The content listed here describes the substance of what our team pulled into the Guide. With such a broad field to cover, we did our best to find the most important concepts and techniques to help project practitioners shift to an agile way of working. That being said, we knew from the beginning this guide would not be perfect. In that spirit, we close the main body of the guide with a call to action requesting your input for the continuous improvement of the practice guide.

The guide has a bit more to cover. Essential information that is too bulky and would disrupt the flow of the story is located in three annexes following the main text.

We outline a PMBOK® Guide Mapping

To help those formally trained in project management transition to an agile mindset,  we constructed a mapping of agile concepts to the Project Management Process Groups and Knowledge Areas defined in the PMBOK® Guide, Sixth Edition. The mapping describes how hybrid and agile approaches address the attributes described in the PMBOK® Guide Knowledge Areas. It covers what stays the same and what may be different along with some guidelines to consider for increasing the likelihood of success.

We also provide an Agile Manifesto Mapping

Conversely, it made sense to Indicate where the four value statements of the Agile Manifesto and the twelve underlying principles are covered in the Agile Practice Guide.

We list an Overview of Agile and Lean Frameworks

In order to illustrate the many ways to be agile, the guide Describes some of the most commonly used agile approaches, such as Scrum, eXtreme Programming (XP), Kanban, Scrumban, Feature-Driven Development (FDD), Dynamic Systems Development Method (DSDM), Agile Unified Process (AUP), Scrum of Scrums, Scaled Agile Framework, Large Scale Scrum, Enterprise Scrum and Disciplined Agile.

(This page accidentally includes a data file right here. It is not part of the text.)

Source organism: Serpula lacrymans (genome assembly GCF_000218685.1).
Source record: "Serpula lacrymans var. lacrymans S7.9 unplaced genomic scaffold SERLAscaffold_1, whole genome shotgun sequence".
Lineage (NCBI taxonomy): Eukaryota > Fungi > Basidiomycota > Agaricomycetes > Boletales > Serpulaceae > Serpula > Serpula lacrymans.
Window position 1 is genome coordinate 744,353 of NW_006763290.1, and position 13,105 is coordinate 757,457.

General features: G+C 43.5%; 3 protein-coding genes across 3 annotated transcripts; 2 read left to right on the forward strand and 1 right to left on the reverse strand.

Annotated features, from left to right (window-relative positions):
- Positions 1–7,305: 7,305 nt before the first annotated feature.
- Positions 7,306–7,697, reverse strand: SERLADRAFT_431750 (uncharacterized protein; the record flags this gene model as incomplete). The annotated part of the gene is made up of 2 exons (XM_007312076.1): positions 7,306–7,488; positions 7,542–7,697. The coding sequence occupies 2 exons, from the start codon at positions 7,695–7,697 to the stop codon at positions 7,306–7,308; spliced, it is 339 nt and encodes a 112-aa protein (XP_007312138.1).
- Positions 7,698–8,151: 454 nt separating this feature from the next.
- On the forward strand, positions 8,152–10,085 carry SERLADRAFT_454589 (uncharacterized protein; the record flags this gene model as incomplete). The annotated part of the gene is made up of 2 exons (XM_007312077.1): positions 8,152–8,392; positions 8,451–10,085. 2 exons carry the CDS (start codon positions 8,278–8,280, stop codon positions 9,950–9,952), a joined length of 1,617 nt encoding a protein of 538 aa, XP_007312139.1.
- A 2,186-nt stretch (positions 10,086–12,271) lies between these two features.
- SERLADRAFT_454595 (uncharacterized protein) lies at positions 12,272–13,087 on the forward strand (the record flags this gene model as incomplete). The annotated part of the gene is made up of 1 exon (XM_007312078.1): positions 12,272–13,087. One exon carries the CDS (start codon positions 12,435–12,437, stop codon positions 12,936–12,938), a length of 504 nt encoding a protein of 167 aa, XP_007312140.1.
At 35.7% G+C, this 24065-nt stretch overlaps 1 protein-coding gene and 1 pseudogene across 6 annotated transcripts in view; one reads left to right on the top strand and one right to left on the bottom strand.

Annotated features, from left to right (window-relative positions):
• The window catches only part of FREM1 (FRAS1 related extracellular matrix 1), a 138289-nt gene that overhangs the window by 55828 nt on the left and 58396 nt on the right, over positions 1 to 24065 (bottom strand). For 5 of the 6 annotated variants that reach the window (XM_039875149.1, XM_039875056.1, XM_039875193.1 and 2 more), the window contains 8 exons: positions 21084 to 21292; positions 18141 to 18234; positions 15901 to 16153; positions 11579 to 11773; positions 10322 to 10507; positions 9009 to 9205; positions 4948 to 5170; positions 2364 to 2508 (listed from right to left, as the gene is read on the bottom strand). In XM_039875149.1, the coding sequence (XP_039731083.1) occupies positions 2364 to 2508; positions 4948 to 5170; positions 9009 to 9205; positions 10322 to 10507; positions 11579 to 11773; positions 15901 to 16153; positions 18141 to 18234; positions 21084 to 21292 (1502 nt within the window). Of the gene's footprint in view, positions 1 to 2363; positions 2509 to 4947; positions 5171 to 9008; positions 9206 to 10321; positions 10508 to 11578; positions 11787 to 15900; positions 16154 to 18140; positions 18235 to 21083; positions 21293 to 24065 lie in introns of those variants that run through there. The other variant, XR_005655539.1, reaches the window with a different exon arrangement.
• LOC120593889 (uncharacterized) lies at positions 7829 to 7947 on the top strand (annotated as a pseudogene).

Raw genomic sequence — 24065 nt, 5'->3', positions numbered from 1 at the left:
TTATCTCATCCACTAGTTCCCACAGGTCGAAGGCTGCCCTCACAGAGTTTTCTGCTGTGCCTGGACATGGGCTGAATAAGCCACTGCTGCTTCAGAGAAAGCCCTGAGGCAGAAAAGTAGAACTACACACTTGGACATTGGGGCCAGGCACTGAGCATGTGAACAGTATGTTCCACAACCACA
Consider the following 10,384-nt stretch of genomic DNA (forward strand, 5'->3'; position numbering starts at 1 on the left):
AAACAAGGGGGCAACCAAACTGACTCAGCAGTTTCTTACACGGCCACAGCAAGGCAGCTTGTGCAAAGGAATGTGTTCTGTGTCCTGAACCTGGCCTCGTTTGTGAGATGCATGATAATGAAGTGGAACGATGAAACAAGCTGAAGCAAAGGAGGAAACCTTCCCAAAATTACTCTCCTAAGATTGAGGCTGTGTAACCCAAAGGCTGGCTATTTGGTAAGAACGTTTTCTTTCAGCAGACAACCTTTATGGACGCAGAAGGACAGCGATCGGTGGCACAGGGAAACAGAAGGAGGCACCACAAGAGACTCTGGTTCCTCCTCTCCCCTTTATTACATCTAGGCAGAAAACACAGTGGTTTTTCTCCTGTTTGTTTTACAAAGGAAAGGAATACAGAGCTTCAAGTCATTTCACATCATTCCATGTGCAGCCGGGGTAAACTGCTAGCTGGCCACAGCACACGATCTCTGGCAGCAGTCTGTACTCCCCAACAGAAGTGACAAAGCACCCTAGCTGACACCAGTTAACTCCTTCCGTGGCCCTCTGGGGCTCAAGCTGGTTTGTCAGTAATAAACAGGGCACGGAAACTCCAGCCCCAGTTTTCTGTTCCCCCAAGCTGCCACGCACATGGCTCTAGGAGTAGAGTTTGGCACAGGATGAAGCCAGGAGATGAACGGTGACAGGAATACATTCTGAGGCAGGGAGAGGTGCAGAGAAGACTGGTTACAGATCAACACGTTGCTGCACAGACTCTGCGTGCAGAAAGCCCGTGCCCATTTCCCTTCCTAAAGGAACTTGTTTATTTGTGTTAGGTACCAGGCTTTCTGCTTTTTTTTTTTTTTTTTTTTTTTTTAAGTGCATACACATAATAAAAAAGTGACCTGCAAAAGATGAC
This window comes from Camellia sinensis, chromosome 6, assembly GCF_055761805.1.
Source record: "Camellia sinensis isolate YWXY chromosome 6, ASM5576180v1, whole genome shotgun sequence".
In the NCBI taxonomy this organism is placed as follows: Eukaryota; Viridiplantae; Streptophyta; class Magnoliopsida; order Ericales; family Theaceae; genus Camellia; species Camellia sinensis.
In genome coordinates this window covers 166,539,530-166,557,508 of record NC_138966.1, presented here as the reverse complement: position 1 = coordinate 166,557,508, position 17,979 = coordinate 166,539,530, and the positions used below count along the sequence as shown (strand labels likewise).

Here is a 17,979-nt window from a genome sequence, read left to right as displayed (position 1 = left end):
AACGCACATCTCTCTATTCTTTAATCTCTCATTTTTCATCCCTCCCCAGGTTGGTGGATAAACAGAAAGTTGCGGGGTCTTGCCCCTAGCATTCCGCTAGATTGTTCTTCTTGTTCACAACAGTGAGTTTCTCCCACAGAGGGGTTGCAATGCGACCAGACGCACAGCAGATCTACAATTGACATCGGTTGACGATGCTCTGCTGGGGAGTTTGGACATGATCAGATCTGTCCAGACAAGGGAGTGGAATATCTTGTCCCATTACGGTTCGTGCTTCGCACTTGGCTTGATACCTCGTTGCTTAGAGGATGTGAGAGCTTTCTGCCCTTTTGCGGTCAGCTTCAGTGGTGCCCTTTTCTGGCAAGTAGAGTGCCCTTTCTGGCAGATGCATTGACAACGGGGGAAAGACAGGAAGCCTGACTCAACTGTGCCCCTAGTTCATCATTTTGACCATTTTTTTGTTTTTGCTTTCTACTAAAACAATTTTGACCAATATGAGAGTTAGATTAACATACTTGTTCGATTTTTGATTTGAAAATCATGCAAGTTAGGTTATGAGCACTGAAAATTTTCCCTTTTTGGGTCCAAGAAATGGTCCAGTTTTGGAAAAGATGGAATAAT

Further useful information that supplements the main body of the practice guide is captured in three appendices.

Appendix X1 - Contributors and Reviewers

This lists the people that have created and improved the practice guide.

Appendix X2 - Attributes that Influence Tailoring

This appendix provides high-level guidance on when and how to tailor agile approaches. It can be used to determine circumstances that might warrant changing or introducing new techniques, and then offers some recommendations to consider.

Appendix X3 - Agile Suitability Filter Tools

Proposes a model for assessing the suitability of agile, hybrid and predictive approaches. It is intended to help people find the sweet-spot for their current initiative.

Concluding the document are references, bibliography and a glossary. The references section lists the standards and other formal foundational publications cited.

The bibliography is categorised by practice guide section, indicating additional knowledge assets that provide detailed information on topics covered in this practice guide. Here you’ll find pointers to books, blogs, videos, graphics and other useful guidance that you may wish to consider for further study.